The court consolidated the civil cases. Eventually, Rendelman and Elmhirst entered into a settlement agreement. (The terms of the agreement are not reflected in the record in the instant case.) In December of 1986, Rendelman moved to set aside the settlement agreement. When that motion was denied, he noted an appeal to this Court. His appeal was dismissed administratively, on March 1, 1988, for failure to file a brief.

In the meantime, Rendelman was prosecuted on the felony theft charges in the Circuit Court for Montgomery County. On September 10, 1986, he was convicted on 15 counts. About six weeks later, he was sentenced to 10 years' incarceration, all but 18 months suspended, in favor of three years' supervised probation.

In late 1986, Rendelman stepped up his letter-writing campaign. He sent vitriolic and profane letters to Elmhirst, blaming him for the fact that his wife had divorced him and he was estranged from his young children. He also blamed Elmhirst for the physical and emotional pain he claimed he was suffering in prison. In some of the letters, Rendelman called Elmhirst a liar and a thief, and alleged that Elmhirst owed him $20,000. Over time, Rendelman's letters grew increasingly vulgar and included wishes that Elmhirst and his entire family would die.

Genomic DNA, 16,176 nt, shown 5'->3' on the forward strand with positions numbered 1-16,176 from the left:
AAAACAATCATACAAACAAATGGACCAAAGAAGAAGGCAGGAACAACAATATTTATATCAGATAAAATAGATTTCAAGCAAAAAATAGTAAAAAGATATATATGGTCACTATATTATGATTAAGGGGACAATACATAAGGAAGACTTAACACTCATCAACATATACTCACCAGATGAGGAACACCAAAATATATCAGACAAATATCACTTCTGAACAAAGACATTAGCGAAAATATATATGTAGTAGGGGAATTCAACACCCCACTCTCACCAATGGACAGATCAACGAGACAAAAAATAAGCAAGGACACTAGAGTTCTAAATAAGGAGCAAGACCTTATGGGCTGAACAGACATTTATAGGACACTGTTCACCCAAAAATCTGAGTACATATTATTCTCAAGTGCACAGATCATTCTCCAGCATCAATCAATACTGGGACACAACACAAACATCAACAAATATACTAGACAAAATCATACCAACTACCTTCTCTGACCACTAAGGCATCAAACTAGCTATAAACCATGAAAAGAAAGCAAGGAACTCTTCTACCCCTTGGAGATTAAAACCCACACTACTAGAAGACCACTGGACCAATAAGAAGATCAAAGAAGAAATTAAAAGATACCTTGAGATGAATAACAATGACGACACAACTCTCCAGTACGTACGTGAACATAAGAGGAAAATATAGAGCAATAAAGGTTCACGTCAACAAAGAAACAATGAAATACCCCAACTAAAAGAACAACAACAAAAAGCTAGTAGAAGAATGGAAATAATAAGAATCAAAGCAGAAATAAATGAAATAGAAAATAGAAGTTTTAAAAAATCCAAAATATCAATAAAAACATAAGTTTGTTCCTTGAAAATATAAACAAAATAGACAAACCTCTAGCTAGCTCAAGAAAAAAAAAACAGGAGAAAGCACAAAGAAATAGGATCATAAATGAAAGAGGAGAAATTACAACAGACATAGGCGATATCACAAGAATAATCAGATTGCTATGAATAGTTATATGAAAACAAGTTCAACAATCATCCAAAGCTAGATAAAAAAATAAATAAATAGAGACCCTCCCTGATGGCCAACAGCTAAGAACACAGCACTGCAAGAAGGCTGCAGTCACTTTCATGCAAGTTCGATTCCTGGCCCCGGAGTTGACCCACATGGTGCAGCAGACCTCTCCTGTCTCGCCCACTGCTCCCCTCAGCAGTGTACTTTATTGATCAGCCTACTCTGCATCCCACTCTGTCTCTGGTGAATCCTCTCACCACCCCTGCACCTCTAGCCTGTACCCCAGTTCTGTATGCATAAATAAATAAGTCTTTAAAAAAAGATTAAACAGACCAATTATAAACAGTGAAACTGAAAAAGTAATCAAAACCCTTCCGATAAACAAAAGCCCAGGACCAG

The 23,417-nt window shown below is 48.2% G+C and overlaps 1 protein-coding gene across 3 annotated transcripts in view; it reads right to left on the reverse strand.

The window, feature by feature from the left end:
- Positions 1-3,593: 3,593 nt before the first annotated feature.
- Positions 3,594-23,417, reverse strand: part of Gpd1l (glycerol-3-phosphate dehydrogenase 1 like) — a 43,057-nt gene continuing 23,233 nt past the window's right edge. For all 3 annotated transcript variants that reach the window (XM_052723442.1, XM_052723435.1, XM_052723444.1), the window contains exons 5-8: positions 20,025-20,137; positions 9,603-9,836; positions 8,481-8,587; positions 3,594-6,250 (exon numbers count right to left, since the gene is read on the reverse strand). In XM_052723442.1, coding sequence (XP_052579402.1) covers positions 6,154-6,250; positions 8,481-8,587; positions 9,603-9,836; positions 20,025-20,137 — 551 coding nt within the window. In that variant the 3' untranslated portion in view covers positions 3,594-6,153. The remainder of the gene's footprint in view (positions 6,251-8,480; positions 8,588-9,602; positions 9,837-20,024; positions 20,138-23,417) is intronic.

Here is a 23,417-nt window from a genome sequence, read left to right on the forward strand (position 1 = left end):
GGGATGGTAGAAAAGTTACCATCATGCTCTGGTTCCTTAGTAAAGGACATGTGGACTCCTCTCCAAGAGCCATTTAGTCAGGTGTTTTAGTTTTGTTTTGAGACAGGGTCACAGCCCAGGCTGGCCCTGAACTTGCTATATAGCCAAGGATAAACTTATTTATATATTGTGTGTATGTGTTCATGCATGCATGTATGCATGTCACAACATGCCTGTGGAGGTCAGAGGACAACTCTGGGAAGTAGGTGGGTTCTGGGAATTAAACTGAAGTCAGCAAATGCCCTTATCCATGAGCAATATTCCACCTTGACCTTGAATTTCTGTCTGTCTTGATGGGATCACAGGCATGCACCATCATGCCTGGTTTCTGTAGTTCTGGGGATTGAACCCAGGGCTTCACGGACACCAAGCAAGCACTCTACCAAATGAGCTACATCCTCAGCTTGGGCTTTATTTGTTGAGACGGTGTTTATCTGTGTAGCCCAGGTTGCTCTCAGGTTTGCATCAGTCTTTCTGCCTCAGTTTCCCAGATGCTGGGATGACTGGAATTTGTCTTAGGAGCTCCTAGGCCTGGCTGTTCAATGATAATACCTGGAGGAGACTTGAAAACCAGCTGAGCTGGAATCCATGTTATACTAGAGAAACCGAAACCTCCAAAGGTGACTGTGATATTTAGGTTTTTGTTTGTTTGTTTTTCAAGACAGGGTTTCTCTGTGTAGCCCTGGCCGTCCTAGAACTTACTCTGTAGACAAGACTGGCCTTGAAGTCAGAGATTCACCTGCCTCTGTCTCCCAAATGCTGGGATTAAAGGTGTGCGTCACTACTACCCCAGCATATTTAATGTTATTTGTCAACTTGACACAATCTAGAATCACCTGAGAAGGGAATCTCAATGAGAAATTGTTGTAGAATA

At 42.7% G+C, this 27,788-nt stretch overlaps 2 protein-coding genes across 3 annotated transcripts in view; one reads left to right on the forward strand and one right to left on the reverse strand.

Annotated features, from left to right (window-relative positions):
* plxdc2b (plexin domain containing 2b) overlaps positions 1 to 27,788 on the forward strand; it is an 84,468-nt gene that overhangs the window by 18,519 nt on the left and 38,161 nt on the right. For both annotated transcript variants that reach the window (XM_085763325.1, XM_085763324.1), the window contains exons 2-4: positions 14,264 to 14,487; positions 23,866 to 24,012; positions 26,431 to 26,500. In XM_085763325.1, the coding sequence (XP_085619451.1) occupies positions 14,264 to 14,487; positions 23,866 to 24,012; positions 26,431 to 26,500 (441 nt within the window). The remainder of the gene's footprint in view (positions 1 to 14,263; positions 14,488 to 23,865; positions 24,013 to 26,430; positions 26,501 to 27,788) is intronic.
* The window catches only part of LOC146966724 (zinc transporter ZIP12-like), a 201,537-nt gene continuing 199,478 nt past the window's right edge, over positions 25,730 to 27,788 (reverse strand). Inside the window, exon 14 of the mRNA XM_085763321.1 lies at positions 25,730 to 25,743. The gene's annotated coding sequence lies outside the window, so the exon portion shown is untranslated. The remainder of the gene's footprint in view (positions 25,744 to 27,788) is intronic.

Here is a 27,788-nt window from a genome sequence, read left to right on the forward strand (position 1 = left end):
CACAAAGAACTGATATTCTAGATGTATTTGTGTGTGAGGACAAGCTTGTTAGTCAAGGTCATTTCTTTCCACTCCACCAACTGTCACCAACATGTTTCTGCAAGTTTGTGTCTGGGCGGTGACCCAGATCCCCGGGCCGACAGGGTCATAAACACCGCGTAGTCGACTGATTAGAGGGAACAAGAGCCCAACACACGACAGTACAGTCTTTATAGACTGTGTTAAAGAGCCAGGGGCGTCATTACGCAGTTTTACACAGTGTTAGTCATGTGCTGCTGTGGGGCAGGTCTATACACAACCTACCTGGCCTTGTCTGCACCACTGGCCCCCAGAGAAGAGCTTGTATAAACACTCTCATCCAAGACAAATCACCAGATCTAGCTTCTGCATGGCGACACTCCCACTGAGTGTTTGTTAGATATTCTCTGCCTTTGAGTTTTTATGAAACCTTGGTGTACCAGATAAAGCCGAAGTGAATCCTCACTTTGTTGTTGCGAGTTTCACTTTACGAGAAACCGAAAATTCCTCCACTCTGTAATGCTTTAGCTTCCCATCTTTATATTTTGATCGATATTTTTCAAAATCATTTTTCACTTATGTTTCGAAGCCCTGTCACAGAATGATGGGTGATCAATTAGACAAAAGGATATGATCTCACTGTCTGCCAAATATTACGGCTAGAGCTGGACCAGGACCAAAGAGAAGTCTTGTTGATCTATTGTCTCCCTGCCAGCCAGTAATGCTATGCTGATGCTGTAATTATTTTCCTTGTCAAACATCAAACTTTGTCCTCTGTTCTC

All told, Rendelman sent one letter to Elmhirst in 1986; twelve in 1987; and four in 1988. In his third letter in 1988, he announced that he had decided to "play it safe" and stop writing, so he would not jeopardize an early release date. In March 1988 (apparently after being transferred into federal custody), Rendelman sent one more letter to Elmhirst, claiming that he had been raped in prison.

Rendelman also made Fay an object of his letter writing campaign. He sent Fay three letters in 1987 and one in 1988. These letters also were exceedingly vulgar and profane. They included threats to drive Fay's wife and children away from him.

Rendelman finished serving his sentence in the felony theft case in February of 1988. He was released to federal authorities on a pending federal detainer, and began serving a federal sentence.5

On December 21, 2001, Rendelman finally was released from prison and began his three year period of supervised probation.

Exactly three years and one day later, on December 22, 2004, Rendelman sent a letter to Elmhirst, the first since 1988. The letter is typed and bears a letterhead with Rendelman's name and an address in Sacramento, California. Rendelman mailed a copy of the letter to Fay. The December 22, 2004 letter ("Letter") is the basis for the extortion convictions in the case at bar.

One only can fully appreciate the contents and flavor of the Letter by reading it in its entirety. We set it forth with the most exceptionally profane vulgarities deleted:

William K. Elmhirst, you filthy [expletives],